You will remain a uk resident and everything will remain the same - you will simply be abroad on a long holiday - that's the simplest way to think of it. Although FT in a van - unless you register yourself as a resident in whichever EU country you choose - you will remain a uk resident and all that goes with it. The c/o address shouldn't be a problem if you have the right insurance. I have our vehicle,insurance, log book and driving licence , bank and credit cards all registered at a mailing address - which keeps me a uk resident even though I intend to spend most of my life FT in Europe. We have no 'permanent' address and are not on the electoral role but that's not an issue.
Don't overthink it - it really is simple to do without really changing anything with regard to residency and complicating tax and entitlement issues - you're just on a 'long holiday' and no need to change anything or even to tell 'big brother' !
Good luck with it(y)
 
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How you are taxed depends on your situation regarding residency and domicile.

Some bedtime reading on the subject here.

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Abacist

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I am a retired chartered accountant and did not advise on tax matters but I know enough not to advise you and get it wrong!

Just so that you know something there are 2 distinct categories applied to any person which are domicile and residence.

As things presently stand you and your wife's domicile is the UK for various reasons like being born here, brought up, having a house, lived and worked here and have assets here and probably intend to be cremated or die here. It is quite difficult to shake off your domicile other than by severing completely all ties with the country and emigrating and giving up UK passport etc.

You can become UK non-resident for tax purposes but the rules are difficult and complex and HMRC are very strict over dates and times of visits back to the UK.
So if you came back for an unplanned visit for just a day to see an ill relative that could make you both resident for tax purposes.

Read the HMRC booklet on the Statutory Residence Test to see how complex it is. If it were me I would continue as you are with both being UK tax resident as then you won't have to deal with any other country's tax system with the added language complexity!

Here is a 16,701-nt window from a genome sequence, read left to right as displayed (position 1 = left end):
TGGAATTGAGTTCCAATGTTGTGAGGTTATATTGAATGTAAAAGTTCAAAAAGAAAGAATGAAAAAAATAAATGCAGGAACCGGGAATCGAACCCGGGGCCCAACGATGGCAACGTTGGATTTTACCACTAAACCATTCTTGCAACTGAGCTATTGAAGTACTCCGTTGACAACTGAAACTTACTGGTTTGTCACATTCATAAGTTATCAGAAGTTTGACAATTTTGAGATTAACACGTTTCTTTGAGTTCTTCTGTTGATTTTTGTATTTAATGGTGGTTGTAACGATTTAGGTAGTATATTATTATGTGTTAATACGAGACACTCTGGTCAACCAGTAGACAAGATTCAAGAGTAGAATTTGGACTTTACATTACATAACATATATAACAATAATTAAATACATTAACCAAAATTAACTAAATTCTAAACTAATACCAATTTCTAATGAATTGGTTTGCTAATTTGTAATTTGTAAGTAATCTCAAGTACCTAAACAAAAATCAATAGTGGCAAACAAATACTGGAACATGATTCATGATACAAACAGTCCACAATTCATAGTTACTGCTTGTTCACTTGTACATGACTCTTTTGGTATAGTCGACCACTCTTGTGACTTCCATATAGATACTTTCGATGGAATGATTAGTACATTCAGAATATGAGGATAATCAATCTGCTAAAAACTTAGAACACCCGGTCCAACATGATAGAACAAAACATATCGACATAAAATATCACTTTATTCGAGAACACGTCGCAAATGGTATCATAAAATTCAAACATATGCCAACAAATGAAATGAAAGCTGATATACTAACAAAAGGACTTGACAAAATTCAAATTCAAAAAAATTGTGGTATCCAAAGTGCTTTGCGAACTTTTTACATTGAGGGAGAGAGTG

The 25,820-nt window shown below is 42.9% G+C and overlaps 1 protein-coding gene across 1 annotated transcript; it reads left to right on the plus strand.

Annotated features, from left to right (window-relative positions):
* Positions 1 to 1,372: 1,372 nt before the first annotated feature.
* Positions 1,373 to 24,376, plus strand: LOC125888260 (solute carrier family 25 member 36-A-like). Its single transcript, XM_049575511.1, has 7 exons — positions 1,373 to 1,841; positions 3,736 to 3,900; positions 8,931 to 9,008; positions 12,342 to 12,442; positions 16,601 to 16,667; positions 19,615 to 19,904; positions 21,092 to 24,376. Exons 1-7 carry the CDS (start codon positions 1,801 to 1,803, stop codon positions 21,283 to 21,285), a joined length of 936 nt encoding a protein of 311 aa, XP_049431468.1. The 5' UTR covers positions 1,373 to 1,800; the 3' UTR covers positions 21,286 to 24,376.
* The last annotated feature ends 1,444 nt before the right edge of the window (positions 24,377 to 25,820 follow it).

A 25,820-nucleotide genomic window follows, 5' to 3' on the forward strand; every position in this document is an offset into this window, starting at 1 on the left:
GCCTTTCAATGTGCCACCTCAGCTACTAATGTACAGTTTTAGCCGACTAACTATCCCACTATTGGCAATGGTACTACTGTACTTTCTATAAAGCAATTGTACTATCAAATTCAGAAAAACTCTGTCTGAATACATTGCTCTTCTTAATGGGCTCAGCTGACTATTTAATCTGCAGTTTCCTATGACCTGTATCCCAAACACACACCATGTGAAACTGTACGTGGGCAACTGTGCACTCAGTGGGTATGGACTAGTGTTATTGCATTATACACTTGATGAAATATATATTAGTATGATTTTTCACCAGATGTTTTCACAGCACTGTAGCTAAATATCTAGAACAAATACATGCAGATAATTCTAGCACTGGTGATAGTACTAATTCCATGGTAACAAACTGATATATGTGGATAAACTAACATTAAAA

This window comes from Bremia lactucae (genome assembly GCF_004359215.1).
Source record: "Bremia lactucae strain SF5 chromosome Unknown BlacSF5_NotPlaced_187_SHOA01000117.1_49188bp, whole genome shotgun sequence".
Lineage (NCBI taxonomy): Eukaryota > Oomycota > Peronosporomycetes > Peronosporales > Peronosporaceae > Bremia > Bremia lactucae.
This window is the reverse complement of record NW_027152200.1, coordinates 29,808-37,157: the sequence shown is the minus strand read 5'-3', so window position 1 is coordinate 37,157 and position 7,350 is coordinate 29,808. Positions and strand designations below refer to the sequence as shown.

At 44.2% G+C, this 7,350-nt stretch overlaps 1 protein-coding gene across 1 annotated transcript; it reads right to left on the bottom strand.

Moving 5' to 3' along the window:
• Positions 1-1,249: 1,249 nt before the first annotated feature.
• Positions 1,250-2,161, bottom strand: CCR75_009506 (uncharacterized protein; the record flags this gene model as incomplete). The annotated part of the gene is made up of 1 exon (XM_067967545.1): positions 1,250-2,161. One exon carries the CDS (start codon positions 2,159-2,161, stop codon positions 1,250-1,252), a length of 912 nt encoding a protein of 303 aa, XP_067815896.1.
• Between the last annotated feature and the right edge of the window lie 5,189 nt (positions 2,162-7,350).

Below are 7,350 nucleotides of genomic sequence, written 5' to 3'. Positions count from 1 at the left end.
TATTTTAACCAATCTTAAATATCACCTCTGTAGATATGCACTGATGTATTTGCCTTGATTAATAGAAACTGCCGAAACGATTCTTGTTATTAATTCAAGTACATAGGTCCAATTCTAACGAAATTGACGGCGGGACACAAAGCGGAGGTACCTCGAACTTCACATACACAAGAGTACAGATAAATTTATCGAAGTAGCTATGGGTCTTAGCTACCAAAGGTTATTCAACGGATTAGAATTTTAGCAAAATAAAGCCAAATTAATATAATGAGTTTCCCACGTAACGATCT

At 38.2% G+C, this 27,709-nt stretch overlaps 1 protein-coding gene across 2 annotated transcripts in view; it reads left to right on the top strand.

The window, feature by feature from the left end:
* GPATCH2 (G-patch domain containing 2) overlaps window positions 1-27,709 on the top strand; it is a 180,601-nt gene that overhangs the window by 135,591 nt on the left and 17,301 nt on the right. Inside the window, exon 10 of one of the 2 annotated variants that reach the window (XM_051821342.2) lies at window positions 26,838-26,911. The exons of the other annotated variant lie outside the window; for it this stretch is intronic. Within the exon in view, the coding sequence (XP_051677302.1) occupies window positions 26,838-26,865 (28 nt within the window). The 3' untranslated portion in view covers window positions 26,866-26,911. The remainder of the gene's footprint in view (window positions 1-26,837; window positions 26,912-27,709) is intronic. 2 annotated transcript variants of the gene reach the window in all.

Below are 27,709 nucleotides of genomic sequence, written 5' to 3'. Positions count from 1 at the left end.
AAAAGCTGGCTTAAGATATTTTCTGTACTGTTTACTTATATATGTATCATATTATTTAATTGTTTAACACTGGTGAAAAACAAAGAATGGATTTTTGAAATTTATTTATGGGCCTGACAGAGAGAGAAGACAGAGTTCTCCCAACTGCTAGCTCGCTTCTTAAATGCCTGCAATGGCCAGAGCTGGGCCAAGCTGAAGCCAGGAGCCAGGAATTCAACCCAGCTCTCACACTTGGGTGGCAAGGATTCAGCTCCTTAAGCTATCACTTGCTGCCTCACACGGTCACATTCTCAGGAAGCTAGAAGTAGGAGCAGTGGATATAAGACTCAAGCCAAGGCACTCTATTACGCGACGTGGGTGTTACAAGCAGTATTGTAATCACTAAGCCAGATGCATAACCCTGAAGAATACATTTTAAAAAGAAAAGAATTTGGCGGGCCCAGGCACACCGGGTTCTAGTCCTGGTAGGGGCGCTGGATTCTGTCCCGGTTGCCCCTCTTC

PM me if you want some names of where to get advice.
 

Abacist

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You will have to Google - HMRC booklet on the Statutory Residence Test and download a pdf copy if you want. For some reason I can't get a link to it to work.

If you have income arising in the UK then HMRC will want to try and tax it. e.g. Property income and Pensions, Capital Gains, Inheritance Tax, Earnings from employment etc.

Don't forget that HMRC gets returns of just about everything not just from you but from employers, pension schemes, land registry, rents collected via agents, banks, etc so beware forgetting to declare anything!
 
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Bloody hell that is complicated!
It is . :LOL:
The Op at the end of the day as Abacist said would be classed as a Uk domiciled resident,If he has no attachment anywhere else.
You have to pay somewhere, regardless of the fact that you might live & have nothing anywhere.
Payment of UK income tax, N.I; , does not entitle you to healthcare or anything else. Only actually being in the UK entitles you to healthcare.
Payment of income tax , N.I. council tax , owning a house etc; entitles you to nothing.
Once out of the UK over 90 days , even on an 'extended holiday ' , you have no right to NHS healthcare nor continued use of the EHic. You 're meant to tell them but no one does.
You are then meant to re-register when you return.
 
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Have a look at the Blevins Franks website, I am looking at spending time in Spain in the future and have recently got one of their books about Spain and tax issues etc. they are an international company which gives tax advice for a fee. It's a very complicated subject to say the least. Good luck.

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May 15, 2008
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It is . :LOL:
The Op at the end of the day as Abacist said would be classed as a Uk domiciled resident,If he has no attachment anywhere else.